Rock star son’s quest to learn more about quantum physicist dad

Parallel Worlds, Parallel Lives, a recent PBS/Nova episode rocked my world recently. (my S.O. tivos Nova, and kept this episode for me). Mark Everett (the E of the band Eels) goes on a quest to understand more about Hugh Everett (his dad) and dad’s radical theory of quantum physics.

The musician son who didn’t inherit dad’s math gene seeks to learn about the remarkable theory his dad dreamed up.

[from the show’s about page:] “My father never, ever said anything to me about his theories,” Mark says. “I was in the same house with him for at least 18 years, but he was a total stranger to me. He was in his own parallel universe. He was a physical presence, like the furniture, sitting there jotting down crazy notations at the dining room table night after night. I think he was deeply disappointed that he knew he was a genius but the rest of the world didn’t know it.”

Mark Everett jokingly admits that he can barely tabulate a restaurant tip, let alone understand his father’s complex ideas. While Hugh focused on science, Mark focused on music. He mastered the piano, drums, and guitar, and became an accomplished songwriter. In addition to writing material for their award-winning albums, EELS contributed songs to movie soundtracks, including How the Grinch Stole Christmas and the three animated Shrek films.

Fabulous animation, excellent sound track, excellent commentary by the wry hipster son. I was grinning as I watched, because this show was a smashing success on so many levels:

The personal quest. The son seeks to learn about his father. Even though the father was physically present, he was mentally and psychologically remote to his son. He visits Dad’s colleagues to learn more about who his father was. So yeah, insofar as it takes place in a documentary film setting, there’s oral history there.

What is quantum mechanics? What is this parallel universe theory? And how in blazes do you convey such a thing for a mass audience? I suppose the portion of the show devoted to hard science was maybe 25%—maybe. But it was well done. (kudos to the stop motion animators!). And having the math-challenged son be the “eyes” through which the entire audience understands works very well. Plus, there’s the commentary and self-awareness: Mark comments, “I think I’m beginning to understand some of this. Scary”—as though he can’t believe that he’s actually comprehending something about his Dad’s work.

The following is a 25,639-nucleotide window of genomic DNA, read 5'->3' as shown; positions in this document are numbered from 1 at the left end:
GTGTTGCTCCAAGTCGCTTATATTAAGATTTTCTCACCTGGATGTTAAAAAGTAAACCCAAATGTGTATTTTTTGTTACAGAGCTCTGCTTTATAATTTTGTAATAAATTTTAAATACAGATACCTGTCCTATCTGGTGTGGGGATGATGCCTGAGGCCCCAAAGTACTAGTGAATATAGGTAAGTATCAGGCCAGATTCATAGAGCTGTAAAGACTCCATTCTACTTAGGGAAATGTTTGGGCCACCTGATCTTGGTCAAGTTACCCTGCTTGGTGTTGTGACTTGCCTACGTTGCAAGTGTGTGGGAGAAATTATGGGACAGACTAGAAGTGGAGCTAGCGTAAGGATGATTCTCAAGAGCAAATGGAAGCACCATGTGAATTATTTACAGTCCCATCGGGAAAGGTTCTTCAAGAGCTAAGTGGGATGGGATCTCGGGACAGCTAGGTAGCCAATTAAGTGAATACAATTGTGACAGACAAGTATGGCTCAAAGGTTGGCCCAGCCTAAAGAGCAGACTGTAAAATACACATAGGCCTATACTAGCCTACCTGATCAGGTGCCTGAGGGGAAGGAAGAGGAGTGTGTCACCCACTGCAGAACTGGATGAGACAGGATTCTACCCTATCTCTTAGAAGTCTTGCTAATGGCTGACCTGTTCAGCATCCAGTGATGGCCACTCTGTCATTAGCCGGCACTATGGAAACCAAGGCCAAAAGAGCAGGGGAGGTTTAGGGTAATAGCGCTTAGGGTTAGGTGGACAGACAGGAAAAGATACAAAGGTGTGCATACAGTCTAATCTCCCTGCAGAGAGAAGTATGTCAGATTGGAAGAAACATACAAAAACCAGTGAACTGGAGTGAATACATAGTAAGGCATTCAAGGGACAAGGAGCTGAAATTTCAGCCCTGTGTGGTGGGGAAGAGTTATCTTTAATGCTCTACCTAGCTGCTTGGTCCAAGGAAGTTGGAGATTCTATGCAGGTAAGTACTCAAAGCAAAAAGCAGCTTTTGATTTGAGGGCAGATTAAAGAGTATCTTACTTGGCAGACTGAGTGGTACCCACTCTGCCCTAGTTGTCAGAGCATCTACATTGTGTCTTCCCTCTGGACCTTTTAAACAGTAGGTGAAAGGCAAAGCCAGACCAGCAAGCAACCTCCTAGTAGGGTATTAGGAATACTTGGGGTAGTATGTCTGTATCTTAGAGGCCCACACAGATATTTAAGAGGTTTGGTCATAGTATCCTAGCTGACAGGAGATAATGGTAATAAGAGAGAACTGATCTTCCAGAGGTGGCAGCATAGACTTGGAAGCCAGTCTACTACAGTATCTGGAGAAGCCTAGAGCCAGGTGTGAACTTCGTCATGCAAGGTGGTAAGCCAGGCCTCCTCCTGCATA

This show was a stunningly perfect example of what Robert Krulwich told the graduating class at the most recent Caltech commencement address: “So, when someone asks you, ‘What have you been working on?’ Tell a story.”real videopdf, blogged excerpts. The theory itself is couched in a larger story, the story of a son’s quest for his father. And what emerges is the parallels of their lives—as far as the physics world was concerned (perhaps a little too late), the father was a rockstar. As the son now is.

Nice visual and auditory touches. The video camera helps illustrate the story, with motion images that say “parallel lives”. There’s a sweet “split path” sequence, accompanied by Mark’s ironic commentary. After one part of him stays home, and another part “leaves” on this quest to talk to his father’s work, resulting in one or more of those leaps of understanding, the Mark-on-the-road has a zinging comment about the parallel-universed Mark-at-home. Delicious.

There are a couple of segments that deal with archived materials, as Mark looks through the boxes of his father’s possessions. Does this old tape recorder work anymore? Music and audio geekery is nice: “I’ll get my roadie on this,” Mark says of a voice recording tape that does not work. Mark visits the boxes in the basement with his father’s biographer, too. We get to see the boxes from the perspective of the son, and from the perspective of the historian.

Oh, and did I mention the sound track? The EELS. Another great “sound” and speech moment takes place during a thunderstorm.

Though you can directly view many past episodes of Nova online, for some reason, you can’t with this one. You can buy the video/DVD, though. And, presumably, add it to your Netflix queue.

Enjoy this post? Share it with others.

  • Google+
  • StumbleUpon
  • Tumblr
  • Evernote

Posted by Susan A. Kitchens on November 10, 2008 in • Documentary FilmsPersonal History
1 CommentsPermalink

« Previous Rest In Peace, Studs Terkel | Towers of Gold: History of the man indistinguishable from history of the State of California Next »


This is a wonderful article.

Cycle Trader  on 11/24  at  07:16 PM

Add a comment





Remember me.

Please let me know if someone else comments here.